In a step that will affect healthcare organizations throughout the country, the U.S. Department of Health and Human Services (HHS) recently issued a final rule implementing five key consumer protections from the Affordable Care Act. Under the rule, all individuals and employers have the right to purchase health insurance coverage regardless of health status. In addition, insurers are prevented from charging discriminatory rates to individuals and small employers based on factors such as health status or gender, and young adults have additional affordable coverage options under catastrophic plans.
For providers, the HHS rule is expected to increase demand for healthcare services from the more than 30 million Americans who are currently uninsured for one reason or another. Now, the HHS is mandating that most health plans include the following key provisions by 2014:
- Guaranteed availability. Nearly all health insurance companies offering coverage to individuals and employers will be required to sell health insurance policies to all consumers. No one can be denied health insurance because of current or prior illness.
- Fair health insurance premiums. Health insurance companies offering coverage to individuals and small employers will only be allowed to vary premiums based on age, tobacco use, family size, and geography. Basing premiums on other factors will be illegal. The factors that are no longer permitted in 2014 include health status, past insurance claims, gender, occupation, how long an individual has held a policy, or size of the small employer.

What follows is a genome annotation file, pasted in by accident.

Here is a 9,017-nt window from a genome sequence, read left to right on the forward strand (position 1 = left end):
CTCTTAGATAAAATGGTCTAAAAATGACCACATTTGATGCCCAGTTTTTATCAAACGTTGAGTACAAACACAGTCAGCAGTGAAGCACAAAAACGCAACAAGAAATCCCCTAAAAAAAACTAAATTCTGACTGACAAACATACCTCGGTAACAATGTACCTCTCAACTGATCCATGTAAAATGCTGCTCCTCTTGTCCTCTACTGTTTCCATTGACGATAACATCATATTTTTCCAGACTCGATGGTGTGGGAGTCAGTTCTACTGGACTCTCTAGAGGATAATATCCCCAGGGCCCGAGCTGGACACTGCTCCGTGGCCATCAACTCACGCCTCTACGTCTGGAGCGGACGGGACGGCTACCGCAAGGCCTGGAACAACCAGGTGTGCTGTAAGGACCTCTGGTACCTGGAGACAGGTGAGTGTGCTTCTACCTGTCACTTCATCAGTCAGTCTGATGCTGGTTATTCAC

- Guaranteed renewability. Health insurers can no longer refuse to renew coverage because an individual or an employee has become sick. Consumers have the option to renew coverage.
- Single risk pool. Health insurers will no longer be able to charge higher premiums to higher cost enrollees by moving them into separate risk pools. Insurers are required to maintain a single statewide risk pool for the individual market and single statewide risk pool for the small group market.
- Catastrophic plans. Consumers will have access to a catastrophic plan in the individual market. Catastrophic plans generally have lower premiums, protect against high out-of-pocket costs, and cover recommended preventive services without cost sharing.
With these rules slated to go into effect in 2014, hospitals, physician groups and other providers should begin planning how to address the likely increase in patient volume in the new state and national healthcare climate.